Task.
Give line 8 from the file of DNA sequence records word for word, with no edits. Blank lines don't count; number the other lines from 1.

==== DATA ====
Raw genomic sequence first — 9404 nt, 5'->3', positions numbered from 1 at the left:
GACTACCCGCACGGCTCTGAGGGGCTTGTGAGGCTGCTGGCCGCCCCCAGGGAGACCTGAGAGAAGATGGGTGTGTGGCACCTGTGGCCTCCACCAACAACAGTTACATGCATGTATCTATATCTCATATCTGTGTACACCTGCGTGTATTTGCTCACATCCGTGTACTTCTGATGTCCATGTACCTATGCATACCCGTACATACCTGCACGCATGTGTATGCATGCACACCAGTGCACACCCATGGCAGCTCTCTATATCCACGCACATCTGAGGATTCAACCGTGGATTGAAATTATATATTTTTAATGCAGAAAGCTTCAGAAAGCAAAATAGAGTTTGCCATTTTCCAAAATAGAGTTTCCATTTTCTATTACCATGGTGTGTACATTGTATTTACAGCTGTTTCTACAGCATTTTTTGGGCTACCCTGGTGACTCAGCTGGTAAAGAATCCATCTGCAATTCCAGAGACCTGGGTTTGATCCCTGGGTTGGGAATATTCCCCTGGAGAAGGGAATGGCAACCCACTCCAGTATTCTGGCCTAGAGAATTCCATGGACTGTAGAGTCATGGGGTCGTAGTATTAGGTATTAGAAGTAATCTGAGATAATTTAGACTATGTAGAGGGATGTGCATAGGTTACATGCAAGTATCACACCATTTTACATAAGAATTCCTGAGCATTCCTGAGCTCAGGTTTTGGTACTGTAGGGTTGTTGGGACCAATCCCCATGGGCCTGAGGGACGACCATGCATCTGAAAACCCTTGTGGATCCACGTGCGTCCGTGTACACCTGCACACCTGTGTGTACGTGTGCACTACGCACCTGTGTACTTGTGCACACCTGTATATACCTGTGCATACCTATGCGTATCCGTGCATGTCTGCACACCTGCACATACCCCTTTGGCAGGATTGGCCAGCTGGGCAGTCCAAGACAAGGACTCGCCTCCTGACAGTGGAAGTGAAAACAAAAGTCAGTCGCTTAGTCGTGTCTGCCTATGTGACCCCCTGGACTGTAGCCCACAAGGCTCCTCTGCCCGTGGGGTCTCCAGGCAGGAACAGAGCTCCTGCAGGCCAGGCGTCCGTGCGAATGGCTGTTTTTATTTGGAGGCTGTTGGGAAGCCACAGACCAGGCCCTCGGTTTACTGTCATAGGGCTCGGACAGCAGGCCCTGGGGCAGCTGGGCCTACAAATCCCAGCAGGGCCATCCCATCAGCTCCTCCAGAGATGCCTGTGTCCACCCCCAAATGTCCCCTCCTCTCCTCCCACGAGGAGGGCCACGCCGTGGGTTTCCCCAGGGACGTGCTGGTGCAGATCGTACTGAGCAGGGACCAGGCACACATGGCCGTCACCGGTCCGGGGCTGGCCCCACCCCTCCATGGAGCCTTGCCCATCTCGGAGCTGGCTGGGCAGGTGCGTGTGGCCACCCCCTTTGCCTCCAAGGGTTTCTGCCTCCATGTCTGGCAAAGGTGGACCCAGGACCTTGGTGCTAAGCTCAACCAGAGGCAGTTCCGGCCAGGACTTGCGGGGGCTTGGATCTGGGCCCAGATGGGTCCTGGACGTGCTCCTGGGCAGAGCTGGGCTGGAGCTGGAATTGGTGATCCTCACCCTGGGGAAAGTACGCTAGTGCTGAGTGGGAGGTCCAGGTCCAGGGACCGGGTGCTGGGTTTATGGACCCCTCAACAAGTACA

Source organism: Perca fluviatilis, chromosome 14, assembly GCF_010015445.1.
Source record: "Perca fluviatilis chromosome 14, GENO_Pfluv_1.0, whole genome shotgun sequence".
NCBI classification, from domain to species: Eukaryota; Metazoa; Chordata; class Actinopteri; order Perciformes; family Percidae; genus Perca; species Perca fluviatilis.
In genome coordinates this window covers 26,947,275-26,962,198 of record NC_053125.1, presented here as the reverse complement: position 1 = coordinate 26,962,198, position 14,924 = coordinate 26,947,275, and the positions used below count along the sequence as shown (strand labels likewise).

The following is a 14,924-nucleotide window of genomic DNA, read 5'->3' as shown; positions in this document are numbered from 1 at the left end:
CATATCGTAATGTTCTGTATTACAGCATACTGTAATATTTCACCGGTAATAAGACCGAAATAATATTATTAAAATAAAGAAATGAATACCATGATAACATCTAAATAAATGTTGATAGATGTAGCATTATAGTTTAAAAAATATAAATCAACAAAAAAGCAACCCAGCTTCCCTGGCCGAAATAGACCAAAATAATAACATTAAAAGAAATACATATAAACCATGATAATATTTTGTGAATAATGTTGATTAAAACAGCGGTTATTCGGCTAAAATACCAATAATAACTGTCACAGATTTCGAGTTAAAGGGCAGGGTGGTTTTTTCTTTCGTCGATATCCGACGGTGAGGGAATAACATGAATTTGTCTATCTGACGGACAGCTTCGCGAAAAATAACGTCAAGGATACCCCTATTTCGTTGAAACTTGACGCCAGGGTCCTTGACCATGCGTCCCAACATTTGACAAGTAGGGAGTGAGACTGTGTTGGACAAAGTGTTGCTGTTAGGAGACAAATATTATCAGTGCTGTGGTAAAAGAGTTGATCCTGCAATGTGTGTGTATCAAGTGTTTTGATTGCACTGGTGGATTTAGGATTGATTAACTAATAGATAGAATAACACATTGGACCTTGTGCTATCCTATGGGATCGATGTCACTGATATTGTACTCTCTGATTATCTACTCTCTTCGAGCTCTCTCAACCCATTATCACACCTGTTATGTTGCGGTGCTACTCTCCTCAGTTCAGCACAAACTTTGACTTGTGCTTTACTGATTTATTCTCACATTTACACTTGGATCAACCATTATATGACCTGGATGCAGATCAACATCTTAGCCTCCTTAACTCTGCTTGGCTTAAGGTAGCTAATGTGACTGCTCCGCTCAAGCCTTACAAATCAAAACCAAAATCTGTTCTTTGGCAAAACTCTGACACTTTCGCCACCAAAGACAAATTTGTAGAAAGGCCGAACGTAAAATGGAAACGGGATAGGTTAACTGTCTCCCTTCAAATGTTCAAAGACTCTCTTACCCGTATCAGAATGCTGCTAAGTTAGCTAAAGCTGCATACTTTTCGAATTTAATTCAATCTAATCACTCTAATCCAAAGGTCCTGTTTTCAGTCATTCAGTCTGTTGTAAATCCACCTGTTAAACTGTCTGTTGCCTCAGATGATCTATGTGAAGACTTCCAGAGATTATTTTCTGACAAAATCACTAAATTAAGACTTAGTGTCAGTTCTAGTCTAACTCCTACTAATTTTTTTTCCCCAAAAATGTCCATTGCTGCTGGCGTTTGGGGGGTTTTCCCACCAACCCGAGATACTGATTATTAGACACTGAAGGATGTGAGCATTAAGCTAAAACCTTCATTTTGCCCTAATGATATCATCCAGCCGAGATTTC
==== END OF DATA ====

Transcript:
CATATCGTAATGTTCTGTATTACAGCATACTGTAATATTTCACCGGTAATAAGACCGAAATAATATTATTAAAATAAAGAAATGAATACCATGATAACATCTAAATAAATGTTGATAGATGTAGCATTATAGTTTAAAAAATATAAATCAACAAAAAAGCAACCCAGCTTCCCTGGCCGAAATAGACCAAAATAATAACATTAAAAGAAATACATATAAACCATGATAATATTTTGTGAATAATGTTGATTAAAACAGCGGTTATTCGGCTAAAATACCAATAATAACTGTCACAGATTTCGAGTTAAAGGGCAGGGTGGTTTTTTCTTTCGTCGATATCCGACGGTGAGGGAATAACATGAATTTGTCTATCTGACGGACAGCTTCGCGAAAAATAACGTCAAGGATACCCCTATTTCGTTGAAACTTGACGCCAGGGTCCTTGACCATGCGTCCCAACATTTGACAAGTAGGGAGTGAGACTGTGTTGGACAAAGTGTTGCTGTTAGGAGACAAATATTATCAGTGCTGTGGTAAAAGAGTTGATCCTGCAATGTGTGTGTATCAAGTGTTTTGATTGCACTGGTGGATTTAGGATTGATTAACTAATAGATAGAATAACACATTGGACCTTGTGCTATCCTATGGGATCGATGTCACTGATATTGTACTCTCTGATTATCTACTCTCTTCGAGCTCTCTCAACCCATTATCACACCTGTTATGTTGCGGTGCTACTCTCCTCAGTTCAGCACAAACTTTGACTTGTGCTTTACTGATTTATTCTCACATTTACACTTGGATCAACCATTATATGACCTGGATGCAGATCAACATCTTAGCCTCCTTAACTCTGCTTGGCTTAAGGTAGCTAATGTGACTGCTCCGCTCAAGCCTTACAAATCAAAACCAAAATCTGTTCTTTGGCAAAACTCTGACACTTTCGCCACCAAAGACAAATTTGTAGAAAGGCCGAACGTAAAATGGAAACGGGATAGGTTAACTGTCTCCCTTCAAATGTTCAAAGACTCTCTTACCCGTATCAGAATGCTGCTAAGTTAGCTAAAGCTGCATACTTTTCGAATTTAATTCAATCTAATCACTCTAATCCAAAGGTCCTGTTTTCAGTCATTCAGTCTGTTGTAAATCCACCTGTTAAACTGTCTGTTGCCTCAGATGATCTATGTGAAGACTTCCAGAGATTATTTTCTGACAAAATCACTAAATTAAGACTTAGTGTCAGTTCTAGTCTAACTCCTACTAATTTTTTTTCCCCAAAAATGTCCATTGCTGCTGGCGTTTGGGGGGTTTTCCCACCAACCCGAGATACTGATTATTAGACACTGAAGGATGTGAGCATTAAGCTAAAACCTTCATTTTGCCCTAATGATATCATCCAGCCGAGATTTC